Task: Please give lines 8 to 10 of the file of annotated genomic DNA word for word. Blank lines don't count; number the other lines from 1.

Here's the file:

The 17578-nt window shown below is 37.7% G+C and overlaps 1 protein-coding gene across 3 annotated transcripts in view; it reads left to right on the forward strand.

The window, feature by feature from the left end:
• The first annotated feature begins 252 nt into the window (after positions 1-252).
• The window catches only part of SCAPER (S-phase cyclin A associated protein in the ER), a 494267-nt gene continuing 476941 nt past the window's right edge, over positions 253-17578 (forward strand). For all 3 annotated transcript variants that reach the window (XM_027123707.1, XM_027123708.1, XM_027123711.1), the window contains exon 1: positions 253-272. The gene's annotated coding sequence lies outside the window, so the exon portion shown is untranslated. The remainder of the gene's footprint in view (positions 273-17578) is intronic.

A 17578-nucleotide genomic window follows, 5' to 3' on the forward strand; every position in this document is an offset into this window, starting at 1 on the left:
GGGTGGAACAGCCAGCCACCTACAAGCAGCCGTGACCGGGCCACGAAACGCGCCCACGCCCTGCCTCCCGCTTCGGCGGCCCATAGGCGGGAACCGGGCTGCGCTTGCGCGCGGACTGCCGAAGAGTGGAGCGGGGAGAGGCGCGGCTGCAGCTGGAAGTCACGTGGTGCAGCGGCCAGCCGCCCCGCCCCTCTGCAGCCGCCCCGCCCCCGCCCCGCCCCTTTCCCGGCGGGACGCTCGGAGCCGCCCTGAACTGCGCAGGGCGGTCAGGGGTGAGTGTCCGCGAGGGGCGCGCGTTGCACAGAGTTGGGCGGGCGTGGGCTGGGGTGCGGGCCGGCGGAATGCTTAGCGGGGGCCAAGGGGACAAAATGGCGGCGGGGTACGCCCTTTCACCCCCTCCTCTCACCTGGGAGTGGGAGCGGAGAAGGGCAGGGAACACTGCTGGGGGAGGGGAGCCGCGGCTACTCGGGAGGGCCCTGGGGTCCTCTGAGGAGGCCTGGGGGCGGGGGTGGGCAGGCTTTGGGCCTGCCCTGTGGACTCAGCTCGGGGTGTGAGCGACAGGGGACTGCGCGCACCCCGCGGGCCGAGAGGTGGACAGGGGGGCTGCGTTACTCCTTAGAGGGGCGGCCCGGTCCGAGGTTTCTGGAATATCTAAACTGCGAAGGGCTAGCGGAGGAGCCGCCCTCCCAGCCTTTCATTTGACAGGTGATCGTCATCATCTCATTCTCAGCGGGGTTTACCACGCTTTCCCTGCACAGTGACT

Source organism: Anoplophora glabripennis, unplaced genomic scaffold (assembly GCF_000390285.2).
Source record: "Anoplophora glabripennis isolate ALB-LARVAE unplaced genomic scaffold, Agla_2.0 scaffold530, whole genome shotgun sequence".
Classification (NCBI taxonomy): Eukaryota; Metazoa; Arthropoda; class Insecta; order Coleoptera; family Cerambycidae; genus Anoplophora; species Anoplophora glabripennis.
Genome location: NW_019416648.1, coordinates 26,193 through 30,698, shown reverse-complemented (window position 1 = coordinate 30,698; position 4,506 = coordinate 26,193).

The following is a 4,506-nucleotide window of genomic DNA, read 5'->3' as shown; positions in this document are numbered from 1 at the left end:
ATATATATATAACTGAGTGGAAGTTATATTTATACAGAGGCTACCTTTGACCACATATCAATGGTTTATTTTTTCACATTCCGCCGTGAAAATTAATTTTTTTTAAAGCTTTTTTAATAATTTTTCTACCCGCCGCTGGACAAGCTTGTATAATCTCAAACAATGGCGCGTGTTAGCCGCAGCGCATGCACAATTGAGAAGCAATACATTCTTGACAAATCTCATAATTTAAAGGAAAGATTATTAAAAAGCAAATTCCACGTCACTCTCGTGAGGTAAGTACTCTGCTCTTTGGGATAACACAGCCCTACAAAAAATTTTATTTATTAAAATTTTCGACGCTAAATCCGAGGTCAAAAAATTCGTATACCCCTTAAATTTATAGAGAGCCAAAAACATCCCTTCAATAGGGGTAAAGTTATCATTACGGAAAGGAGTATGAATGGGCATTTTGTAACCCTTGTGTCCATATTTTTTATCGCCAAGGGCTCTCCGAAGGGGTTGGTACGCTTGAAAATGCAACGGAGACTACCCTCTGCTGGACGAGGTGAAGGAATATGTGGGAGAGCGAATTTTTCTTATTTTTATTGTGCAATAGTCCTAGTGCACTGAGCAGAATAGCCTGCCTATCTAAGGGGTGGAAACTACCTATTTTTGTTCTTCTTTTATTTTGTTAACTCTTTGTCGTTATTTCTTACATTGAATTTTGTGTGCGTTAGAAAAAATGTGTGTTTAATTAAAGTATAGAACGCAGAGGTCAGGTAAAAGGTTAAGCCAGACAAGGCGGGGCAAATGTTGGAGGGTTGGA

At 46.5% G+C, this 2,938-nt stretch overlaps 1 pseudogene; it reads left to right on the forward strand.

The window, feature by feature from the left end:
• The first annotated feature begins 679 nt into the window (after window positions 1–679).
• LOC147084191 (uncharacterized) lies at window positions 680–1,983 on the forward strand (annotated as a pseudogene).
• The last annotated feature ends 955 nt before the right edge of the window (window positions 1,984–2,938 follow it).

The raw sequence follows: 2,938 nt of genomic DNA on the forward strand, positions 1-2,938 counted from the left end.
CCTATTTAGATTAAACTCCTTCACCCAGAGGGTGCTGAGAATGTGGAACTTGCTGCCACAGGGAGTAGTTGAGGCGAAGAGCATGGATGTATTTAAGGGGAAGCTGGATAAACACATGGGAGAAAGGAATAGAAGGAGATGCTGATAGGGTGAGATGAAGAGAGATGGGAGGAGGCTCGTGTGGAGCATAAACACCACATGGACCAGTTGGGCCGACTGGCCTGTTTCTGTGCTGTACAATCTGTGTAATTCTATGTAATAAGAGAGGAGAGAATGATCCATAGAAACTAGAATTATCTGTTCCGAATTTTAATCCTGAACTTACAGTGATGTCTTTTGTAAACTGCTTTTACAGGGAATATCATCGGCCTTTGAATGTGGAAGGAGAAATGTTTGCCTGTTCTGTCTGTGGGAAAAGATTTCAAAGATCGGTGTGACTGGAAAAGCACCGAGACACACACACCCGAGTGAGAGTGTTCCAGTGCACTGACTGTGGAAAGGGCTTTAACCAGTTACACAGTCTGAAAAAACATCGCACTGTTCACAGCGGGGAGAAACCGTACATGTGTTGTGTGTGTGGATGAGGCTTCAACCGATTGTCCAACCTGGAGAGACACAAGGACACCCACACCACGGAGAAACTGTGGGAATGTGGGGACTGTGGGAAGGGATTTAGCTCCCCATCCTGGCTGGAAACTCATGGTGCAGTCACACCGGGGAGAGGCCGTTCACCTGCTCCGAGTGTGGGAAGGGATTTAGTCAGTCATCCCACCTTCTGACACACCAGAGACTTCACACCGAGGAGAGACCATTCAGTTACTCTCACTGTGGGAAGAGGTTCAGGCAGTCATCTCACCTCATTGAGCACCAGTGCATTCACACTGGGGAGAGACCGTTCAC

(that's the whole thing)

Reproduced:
Source record: "Anoplophora glabripennis isolate ALB-LARVAE unplaced genomic scaffold, Agla_2.0 scaffold530, whole genome shotgun sequence".
Classification (NCBI taxonomy): Eukaryota; Metazoa; Arthropoda; class Insecta; order Coleoptera; family Cerambycidae; genus Anoplophora; species Anoplophora glabripennis.
Genome location: NW_019416648.1, coordinates 26,193 through 30,698, shown reverse-complemented (window position 1 = coordinate 30,698; position 4,506 = coordinate 26,193).